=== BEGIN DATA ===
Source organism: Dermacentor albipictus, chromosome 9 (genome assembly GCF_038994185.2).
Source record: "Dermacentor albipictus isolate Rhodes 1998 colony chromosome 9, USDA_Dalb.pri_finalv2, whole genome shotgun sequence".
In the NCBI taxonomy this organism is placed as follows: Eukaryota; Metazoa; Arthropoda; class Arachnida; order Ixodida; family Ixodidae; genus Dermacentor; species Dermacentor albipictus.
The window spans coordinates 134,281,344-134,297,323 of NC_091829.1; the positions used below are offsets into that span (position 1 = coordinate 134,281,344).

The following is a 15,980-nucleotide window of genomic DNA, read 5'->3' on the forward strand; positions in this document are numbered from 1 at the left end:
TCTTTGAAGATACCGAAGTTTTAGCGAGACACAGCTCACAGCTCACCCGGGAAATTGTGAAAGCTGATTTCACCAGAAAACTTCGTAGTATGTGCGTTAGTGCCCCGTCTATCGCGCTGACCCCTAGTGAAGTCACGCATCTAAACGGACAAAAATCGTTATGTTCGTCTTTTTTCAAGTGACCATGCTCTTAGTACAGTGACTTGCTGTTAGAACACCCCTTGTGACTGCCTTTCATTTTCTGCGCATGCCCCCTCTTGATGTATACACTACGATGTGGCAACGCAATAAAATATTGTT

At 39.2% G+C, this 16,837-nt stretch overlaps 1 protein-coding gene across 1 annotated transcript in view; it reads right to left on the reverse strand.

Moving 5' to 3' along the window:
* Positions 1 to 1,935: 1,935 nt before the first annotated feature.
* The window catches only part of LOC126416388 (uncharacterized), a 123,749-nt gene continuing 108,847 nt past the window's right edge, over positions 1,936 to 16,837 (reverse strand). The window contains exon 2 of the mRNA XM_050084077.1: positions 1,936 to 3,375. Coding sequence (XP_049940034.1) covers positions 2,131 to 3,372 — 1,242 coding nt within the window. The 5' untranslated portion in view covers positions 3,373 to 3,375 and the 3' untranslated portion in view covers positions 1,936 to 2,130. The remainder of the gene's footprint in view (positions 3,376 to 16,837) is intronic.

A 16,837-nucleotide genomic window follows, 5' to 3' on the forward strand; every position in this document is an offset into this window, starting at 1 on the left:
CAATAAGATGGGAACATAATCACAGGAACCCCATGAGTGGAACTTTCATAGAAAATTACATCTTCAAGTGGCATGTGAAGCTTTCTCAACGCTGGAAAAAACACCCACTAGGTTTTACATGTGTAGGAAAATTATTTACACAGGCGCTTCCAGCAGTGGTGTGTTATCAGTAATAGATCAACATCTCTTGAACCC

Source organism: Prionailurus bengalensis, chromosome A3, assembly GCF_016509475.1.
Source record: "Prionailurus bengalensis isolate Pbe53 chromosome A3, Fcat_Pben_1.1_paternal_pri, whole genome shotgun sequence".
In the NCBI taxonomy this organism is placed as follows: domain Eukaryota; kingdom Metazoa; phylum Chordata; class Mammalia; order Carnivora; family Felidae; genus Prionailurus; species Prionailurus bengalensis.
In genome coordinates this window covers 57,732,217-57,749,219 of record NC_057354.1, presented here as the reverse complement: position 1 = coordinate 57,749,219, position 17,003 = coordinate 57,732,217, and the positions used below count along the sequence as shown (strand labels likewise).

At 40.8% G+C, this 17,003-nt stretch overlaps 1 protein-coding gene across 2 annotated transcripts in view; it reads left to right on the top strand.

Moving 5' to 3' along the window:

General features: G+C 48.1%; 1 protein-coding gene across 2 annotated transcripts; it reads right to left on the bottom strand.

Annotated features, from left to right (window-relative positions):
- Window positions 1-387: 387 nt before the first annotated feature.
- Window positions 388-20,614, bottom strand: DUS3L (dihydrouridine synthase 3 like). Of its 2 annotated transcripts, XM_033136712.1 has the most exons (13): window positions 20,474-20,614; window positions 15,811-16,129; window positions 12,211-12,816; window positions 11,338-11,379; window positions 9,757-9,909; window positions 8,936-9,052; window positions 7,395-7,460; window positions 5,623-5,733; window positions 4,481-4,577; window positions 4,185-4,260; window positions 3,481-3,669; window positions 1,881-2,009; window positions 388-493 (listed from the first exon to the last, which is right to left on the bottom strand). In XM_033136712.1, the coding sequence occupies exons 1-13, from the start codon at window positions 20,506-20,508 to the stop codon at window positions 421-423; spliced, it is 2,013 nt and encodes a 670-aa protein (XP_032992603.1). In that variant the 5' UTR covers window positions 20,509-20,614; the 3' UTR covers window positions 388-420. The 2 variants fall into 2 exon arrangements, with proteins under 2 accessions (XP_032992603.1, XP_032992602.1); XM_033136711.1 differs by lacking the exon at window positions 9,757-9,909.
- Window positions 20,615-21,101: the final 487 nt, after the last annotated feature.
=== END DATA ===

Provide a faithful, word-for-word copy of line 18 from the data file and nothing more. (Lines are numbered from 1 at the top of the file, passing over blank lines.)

Moving 5' to 3' along the window: